New Research Backing up Medical Marijuana
While the federal government says marijuana has no medicinal value and does its best to stifle research, the state of California has spent nearly $9 million studying the effects of medical cannabis.
But after about a dozen years, things are coming to an end as the budget for these studies is drying up.
The Center for Medicinal Cannabis Research in California — established by the Legislature to find out if marijuana has therapeutic value — has now all but completed America’s most comprehensive studies into the efficacy of pot.
And what did they find?
A myriad of areas of study were researched, and marijuana was found to provide pain relief for those with HIV/AIDS and other painful ailments, plus the “Volcano” Vaporizer was found to deliver a healthier form of cannabis. Those are just some of the 300 subjects researched since the Center was established in 1999.
“Every one of the studies showed a benefit,” said Dr. Igor Grant, a neuropsychiatrist who served as director of the Center for Medicinal Cannabis Research. “The convergence of evidence makes me convinced there is a medical benefit here and there may be a niche for cannabis.”
Dr. Grant says the federal government scheduling of marijuana in the same category as heroin and LSD and claiming it has no medical value “is completely at odds with the existing science.”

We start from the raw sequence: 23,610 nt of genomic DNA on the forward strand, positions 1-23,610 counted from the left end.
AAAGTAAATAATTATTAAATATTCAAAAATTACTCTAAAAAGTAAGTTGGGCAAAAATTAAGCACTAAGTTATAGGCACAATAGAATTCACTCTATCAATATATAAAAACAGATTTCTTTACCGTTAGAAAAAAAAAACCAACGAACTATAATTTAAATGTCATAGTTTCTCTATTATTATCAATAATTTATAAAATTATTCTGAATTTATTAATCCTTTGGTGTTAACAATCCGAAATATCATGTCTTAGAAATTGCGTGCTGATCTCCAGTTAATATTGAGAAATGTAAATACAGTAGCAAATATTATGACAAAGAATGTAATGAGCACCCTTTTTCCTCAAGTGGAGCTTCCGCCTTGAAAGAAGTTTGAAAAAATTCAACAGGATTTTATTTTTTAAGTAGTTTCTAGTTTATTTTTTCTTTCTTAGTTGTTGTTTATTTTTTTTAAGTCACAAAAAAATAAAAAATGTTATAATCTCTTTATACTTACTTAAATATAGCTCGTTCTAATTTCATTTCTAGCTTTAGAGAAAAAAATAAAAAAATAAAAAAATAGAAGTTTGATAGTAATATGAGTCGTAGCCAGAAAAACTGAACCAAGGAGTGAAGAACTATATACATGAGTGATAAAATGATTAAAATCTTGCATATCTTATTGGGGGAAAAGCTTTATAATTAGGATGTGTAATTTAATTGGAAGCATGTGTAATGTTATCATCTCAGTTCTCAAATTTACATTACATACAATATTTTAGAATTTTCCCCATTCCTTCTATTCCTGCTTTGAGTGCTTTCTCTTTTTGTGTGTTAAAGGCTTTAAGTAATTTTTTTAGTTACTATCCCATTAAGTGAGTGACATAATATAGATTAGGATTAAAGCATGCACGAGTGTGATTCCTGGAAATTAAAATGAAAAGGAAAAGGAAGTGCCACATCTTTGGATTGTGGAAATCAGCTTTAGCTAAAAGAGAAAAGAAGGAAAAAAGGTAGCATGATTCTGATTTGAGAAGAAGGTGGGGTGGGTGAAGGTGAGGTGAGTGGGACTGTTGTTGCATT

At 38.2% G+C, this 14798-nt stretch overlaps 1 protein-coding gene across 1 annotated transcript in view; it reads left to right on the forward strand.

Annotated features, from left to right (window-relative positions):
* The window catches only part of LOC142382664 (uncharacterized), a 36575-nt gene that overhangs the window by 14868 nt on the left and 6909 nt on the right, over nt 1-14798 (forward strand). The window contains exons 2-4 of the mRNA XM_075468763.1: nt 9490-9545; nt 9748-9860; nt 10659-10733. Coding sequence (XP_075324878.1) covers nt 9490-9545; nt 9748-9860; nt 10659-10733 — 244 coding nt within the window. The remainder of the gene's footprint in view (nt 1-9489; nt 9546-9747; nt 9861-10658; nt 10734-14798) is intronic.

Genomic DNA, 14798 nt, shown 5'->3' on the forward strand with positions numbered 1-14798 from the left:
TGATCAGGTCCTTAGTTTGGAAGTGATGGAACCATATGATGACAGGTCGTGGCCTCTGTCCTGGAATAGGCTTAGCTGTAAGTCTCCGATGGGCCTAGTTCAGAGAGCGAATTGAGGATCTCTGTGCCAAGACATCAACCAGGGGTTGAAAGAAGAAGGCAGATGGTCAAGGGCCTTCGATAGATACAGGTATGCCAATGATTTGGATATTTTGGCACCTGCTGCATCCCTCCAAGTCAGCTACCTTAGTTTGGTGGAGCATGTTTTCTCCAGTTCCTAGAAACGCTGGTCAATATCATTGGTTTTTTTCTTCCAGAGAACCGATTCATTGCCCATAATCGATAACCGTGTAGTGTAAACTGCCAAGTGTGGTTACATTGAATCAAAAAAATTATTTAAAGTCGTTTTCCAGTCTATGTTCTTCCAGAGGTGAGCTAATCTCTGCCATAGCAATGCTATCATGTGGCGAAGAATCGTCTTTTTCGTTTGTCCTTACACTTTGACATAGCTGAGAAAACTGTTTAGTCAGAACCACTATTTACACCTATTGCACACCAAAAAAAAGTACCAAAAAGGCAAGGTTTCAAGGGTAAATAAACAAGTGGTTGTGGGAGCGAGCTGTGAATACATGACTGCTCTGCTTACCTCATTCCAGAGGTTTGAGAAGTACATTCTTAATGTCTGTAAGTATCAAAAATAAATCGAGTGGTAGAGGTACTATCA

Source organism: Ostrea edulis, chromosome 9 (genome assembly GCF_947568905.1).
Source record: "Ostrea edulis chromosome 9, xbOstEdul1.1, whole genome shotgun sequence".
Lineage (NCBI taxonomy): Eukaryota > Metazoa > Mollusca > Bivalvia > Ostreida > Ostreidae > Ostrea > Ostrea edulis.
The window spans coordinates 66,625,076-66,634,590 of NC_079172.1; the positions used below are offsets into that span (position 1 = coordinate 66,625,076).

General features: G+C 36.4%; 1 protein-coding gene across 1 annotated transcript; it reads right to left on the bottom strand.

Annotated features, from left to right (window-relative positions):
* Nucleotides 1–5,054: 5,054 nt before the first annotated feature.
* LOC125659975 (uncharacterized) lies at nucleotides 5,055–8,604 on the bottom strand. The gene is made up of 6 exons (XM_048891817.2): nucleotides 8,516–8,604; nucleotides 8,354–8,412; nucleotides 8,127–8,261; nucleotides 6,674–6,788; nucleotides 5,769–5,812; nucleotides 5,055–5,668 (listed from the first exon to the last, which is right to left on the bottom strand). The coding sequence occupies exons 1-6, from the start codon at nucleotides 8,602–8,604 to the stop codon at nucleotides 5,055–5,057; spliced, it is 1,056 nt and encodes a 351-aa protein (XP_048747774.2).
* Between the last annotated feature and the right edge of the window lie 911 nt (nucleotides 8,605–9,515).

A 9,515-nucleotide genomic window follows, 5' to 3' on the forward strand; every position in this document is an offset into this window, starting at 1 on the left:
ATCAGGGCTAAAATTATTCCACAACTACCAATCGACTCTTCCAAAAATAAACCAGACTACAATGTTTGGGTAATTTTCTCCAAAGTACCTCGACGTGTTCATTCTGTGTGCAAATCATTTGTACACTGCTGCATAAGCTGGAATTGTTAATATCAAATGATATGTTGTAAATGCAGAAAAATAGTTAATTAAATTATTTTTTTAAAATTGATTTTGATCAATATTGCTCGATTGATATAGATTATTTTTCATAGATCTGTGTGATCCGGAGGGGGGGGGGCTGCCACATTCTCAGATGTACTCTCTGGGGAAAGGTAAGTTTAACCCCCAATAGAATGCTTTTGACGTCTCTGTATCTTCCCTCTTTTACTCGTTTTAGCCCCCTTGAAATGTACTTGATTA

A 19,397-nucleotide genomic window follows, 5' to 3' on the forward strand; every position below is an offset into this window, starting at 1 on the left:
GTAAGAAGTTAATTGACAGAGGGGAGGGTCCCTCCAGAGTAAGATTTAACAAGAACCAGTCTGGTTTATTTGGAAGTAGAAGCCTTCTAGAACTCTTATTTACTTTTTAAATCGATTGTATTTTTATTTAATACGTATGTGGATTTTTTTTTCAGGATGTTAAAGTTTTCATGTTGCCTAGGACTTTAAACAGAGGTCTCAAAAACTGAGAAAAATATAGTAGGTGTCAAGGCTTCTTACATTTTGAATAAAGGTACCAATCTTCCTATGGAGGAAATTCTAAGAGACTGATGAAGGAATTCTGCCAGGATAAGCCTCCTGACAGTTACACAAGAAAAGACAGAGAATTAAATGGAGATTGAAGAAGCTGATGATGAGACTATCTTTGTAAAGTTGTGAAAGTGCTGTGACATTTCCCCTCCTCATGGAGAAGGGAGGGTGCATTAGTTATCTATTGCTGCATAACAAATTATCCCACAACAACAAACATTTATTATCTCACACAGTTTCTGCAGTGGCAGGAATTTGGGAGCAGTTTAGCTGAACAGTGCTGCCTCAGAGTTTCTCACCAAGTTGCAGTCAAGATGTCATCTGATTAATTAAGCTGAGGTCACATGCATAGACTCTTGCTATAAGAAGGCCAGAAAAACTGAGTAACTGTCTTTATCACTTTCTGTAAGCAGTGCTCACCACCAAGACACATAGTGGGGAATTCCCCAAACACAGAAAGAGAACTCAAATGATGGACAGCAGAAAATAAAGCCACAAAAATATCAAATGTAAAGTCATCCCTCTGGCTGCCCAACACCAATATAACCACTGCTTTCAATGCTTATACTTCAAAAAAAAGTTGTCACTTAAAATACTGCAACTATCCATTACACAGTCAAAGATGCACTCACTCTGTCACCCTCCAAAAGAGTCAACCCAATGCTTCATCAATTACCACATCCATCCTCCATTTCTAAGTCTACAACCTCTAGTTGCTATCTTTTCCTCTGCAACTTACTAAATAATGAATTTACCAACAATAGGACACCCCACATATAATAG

“It is intellectually dishonest to say it has no value whatsoever, because it’s just not true,” he said.
Dr. Donald Abrams at UC San Francisco and Dr. Ronald Ellis at UC San Diego knew AIDS and HIV patients with nerve damage were treating themselves with cannabis to quell shooting pains, so they sought to find out.
In separate clinical trials between 2002 and 2006, Abrams and Ellis found that patients infected with HIV got marked pain relief from pot — even on top of prescription pain medications.
In May, a published study by Jody Corey-Bloom, director of the Multiple Sclerosis Center at UC San Diego, reported that 30 patients smoking marijuana got noticeable relief from painful spasticity.
Marijuana has obvious medical benefits, and it’s time the federal government reschedules cannabis and allows full-blown research nationwide.
Researchers in AZ Say Marijuana Not Effective for a Range of Issues; What are they Smoking?
As health department officials in Arizona consider adding more ailments to the list of those qualified for medical marijuana (http://www.thcfinder.com), a new study from researchers at the University of Arizona are saying that there is little or no evidence that marijuana helps with the new conditions to be added.